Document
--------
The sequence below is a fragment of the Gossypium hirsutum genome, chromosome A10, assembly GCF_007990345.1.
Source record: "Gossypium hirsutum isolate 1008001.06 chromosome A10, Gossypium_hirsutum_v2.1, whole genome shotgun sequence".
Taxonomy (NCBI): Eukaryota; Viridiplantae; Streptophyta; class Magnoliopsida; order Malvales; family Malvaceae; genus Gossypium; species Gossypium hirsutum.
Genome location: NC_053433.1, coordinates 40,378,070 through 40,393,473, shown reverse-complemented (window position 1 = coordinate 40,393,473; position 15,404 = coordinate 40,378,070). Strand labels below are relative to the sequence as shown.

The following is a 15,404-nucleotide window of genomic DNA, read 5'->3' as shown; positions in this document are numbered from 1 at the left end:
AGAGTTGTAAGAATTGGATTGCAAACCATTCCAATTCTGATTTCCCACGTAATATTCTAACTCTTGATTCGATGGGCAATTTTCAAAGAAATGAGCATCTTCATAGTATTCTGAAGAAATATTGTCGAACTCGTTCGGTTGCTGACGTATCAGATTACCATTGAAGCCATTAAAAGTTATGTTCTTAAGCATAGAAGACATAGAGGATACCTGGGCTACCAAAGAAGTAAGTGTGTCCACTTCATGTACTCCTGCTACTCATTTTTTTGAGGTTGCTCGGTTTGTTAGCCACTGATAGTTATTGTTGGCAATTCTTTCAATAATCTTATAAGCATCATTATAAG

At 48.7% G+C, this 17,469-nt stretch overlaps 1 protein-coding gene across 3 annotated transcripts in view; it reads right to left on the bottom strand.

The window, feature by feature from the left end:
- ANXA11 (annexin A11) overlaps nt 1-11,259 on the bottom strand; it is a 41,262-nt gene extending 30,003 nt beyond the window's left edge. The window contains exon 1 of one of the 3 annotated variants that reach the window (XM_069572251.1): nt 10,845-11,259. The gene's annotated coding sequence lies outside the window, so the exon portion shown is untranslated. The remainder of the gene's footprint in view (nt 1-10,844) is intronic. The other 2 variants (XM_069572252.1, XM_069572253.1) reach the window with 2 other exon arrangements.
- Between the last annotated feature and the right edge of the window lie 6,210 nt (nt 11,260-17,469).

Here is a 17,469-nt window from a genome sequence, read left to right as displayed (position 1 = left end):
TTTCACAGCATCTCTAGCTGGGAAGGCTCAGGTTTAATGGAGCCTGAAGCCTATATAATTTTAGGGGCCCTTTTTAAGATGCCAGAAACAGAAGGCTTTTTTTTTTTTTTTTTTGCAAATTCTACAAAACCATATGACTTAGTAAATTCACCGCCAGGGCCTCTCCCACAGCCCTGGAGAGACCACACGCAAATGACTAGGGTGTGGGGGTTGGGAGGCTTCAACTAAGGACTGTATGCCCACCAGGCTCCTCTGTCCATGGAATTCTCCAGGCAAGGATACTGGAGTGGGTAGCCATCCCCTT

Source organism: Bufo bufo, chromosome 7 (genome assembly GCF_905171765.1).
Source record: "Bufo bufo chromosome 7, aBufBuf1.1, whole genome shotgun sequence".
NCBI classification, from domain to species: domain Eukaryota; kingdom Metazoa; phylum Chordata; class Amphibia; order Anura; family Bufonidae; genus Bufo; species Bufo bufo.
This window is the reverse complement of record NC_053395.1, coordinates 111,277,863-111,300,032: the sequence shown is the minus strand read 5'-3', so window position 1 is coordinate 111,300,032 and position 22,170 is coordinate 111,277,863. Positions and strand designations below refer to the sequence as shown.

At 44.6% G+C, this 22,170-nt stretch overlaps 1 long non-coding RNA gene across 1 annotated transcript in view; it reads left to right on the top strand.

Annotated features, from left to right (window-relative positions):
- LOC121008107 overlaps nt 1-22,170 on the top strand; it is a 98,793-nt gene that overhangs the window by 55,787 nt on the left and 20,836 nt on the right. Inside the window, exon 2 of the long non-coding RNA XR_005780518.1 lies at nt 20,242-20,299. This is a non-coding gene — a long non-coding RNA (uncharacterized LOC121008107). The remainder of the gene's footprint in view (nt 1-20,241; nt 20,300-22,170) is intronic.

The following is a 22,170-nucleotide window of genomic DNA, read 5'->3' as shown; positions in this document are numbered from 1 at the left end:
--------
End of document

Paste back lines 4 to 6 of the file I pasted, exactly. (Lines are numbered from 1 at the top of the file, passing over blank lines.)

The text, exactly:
Genome location: NC_053433.1, coordinates 40,378,070 through 40,393,473, shown reverse-complemented (window position 1 = coordinate 40,393,473; position 15,404 = coordinate 40,378,070). Strand labels below are relative to the sequence as shown.

The following is a 15,404-nucleotide window of genomic DNA, read 5'->3' as shown; positions in this document are numbered from 1 at the left end:
AGAGTTGTAAGAATTGGATTGCAAACCATTCCAATTCTGATTTCCCACGTAATATTCTAACTCTTGATTCGATGGGCAATTTTCAAAGAAATGAGCATCTTCATAGTATTCTGAAGAAATATTGTCGAACTCGTTCGGTTGCTGACGTATCAGATTACCATTGAAGCCATTAAAAGTTATGTTCTTAAGCATAGAAGACATAGAGGATACCTGGGCTACCAAAGAAGTAAGTGTGTCCACTTCATGTACTCCTGCTACTCATTTTTTTGAGGTTGCTCGGTTTGTTAGCCACTGATAGTTATTGTTGGCAATTCTTTCAATAATCTTATAAGCATCATTATAAG